Tuesday, December 11, 2012

Listomania: Thomas' November to Forget 2012

Funny thing November turned out to be. Not exactly the banner month for either Will or myself, with a lot of iffy titles taken in. So much so, that I actually cheated a bit and grabbed a few titles from previous months that were worth mentioning here.

CELLBLOCK SISTERS - BANISHED BEHIND BARS (1995): It should be a simple formula: PM Entertainment + WIP genre = Jiggling, Exploding Awesomeness, right? Eh, well, no. A pair of girls sold by their hick father before accidentally killing their mother grow up in two completely different ways. Twenty some odd years later, April (Annie Wood) is running a criminal biker gang that not only pulls off the most obvious, boneheaded heists in the history of criminals who never get caught, but show their lack of class by having a band at their party that only knows one song and it's riff is a blatant rip-off of ZZ Top's "Tush" (no, it's not a cover). The other, May (Gail Harris) is visiting America from England, where as we know, everyone is prim, proper and polite. Once reunited, April kills pops and May takes the rap. Harris is supposed to be a vestigial babe in the woods of the slams, but it's really hard to pull off that shtick with bleached hair and big, fake stripper boobs. Not that we get to see them that much. For a women's prison movie writer-director Henri Charr seems more interested in cliched prison power-plays with canned, generic dialogue, and badly delivered at that. That might be passable if he had written in a whole mess of sleazy scenes involving nudity, shanking and lesbian antics. I mean, seriously, what is a trashy WIP flick without a lesbian sex scene or two (or twelve)? We have a brawl in the yard, but no tops get ripped off? What the hell are you thinking Henri? Hell, he even manages to botch the staple scene of the genre where the new inmates are forced to strip out of their civilian clothes in exchange for prison gear. He sets up the scene and then cuts away to a debriefing (so to speak) where most of the girls are shyly covering their naughty bits. Apparently, in spite of completely missing the point of the genre, the movie was popular enough (no doubt due to the trailer) for PM to employ him yet again for the "tasteful" (as one IMDb user called it) WIP flick, CAGED HEARTS (1997). And we wonder why PM went out of business.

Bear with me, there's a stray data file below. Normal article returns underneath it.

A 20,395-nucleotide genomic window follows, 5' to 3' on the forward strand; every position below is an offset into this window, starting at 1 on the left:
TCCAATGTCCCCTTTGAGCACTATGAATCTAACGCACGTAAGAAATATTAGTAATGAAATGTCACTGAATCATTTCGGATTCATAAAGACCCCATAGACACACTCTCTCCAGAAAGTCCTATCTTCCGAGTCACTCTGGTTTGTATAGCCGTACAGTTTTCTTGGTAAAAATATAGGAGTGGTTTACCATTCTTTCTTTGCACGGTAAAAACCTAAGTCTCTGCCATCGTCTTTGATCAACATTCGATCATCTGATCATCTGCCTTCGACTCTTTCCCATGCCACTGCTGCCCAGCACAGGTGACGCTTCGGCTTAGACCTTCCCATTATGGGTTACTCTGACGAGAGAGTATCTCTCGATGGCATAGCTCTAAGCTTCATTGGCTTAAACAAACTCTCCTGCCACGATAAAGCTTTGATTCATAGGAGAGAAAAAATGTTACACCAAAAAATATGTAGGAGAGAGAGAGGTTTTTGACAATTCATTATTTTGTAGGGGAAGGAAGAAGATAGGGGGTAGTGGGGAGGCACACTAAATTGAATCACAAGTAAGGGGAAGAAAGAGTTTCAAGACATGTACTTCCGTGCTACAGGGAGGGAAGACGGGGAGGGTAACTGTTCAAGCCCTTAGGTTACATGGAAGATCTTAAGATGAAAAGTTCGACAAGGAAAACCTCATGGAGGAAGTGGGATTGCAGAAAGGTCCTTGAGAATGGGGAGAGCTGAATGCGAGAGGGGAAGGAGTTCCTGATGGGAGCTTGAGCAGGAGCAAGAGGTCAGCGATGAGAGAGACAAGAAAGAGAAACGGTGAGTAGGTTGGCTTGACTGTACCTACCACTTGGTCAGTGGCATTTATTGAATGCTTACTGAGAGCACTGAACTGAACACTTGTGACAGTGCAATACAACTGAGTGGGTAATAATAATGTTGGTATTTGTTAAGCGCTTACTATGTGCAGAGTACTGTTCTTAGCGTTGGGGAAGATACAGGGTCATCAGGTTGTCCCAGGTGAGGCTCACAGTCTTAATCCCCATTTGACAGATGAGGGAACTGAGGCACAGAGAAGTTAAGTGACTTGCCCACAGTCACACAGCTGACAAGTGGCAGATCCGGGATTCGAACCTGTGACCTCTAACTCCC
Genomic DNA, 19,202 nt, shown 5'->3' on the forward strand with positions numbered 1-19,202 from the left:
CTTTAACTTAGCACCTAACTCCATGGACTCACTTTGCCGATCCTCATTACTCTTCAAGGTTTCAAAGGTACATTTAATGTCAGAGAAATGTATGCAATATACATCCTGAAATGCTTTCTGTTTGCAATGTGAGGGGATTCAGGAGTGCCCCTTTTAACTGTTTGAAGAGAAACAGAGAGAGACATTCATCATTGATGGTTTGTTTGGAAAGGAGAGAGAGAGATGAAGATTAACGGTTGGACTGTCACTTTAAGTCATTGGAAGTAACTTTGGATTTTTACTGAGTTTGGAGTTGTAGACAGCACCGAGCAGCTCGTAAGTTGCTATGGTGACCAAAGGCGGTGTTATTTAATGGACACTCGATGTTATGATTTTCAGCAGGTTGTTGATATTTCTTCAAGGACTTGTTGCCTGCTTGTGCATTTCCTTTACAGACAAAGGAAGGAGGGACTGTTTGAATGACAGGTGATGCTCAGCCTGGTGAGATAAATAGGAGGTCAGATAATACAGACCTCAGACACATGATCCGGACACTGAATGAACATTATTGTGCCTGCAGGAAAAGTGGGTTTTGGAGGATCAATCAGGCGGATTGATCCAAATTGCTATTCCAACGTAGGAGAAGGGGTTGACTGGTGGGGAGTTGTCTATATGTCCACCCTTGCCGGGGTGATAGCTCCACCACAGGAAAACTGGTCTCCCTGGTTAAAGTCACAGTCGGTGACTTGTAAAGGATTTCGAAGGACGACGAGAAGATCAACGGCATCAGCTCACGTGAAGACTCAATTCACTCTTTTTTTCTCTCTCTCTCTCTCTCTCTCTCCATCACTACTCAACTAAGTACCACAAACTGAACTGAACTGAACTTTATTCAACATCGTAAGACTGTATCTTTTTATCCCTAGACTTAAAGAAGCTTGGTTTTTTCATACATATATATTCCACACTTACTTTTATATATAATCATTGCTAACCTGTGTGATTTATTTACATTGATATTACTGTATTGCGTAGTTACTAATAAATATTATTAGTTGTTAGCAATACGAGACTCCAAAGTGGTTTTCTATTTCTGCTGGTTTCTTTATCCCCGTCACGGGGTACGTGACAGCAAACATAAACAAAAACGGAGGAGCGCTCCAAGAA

FORTRESS (1985): Surprisingly bloody Aussie TV movie adapted to the screen by Everett De Roche who wrote a slew of great movies including LONG WEEKEND (1978), ROAD GAMES (1981), and RAZORBACK (1984), just to name a few. Rachel Ward plays a small-town school teacher who is suddenly taken hostage along with her school children by three armed men wearing cartoon animal masks led by one in a Santa mask. After escaping from the cave they were being held in, it's a game of cat and mouse between hostages and kidnappers that goes on across the outback over a couple of days and culminates with our mousy school marm training the kids to defend a cave in the high ground with jungle traps and spears. A nicely twisted ending seals the deal. If this had been broadcast on American TV, there would have been a Congressional inquiry and Tipper Gore would have snapped. Director Arch Nicholson makes the wise decision to keep the bad men masked at all times, making them seem even less human than they are and in doing so ramps up the menace. Granted this is not a totally new concept, but it's well played out with some great little moments and the added attraction of having Ward swimming around in her bra and panties. Oh and that Santa mask is about the creepiest damn thing I've ever seen.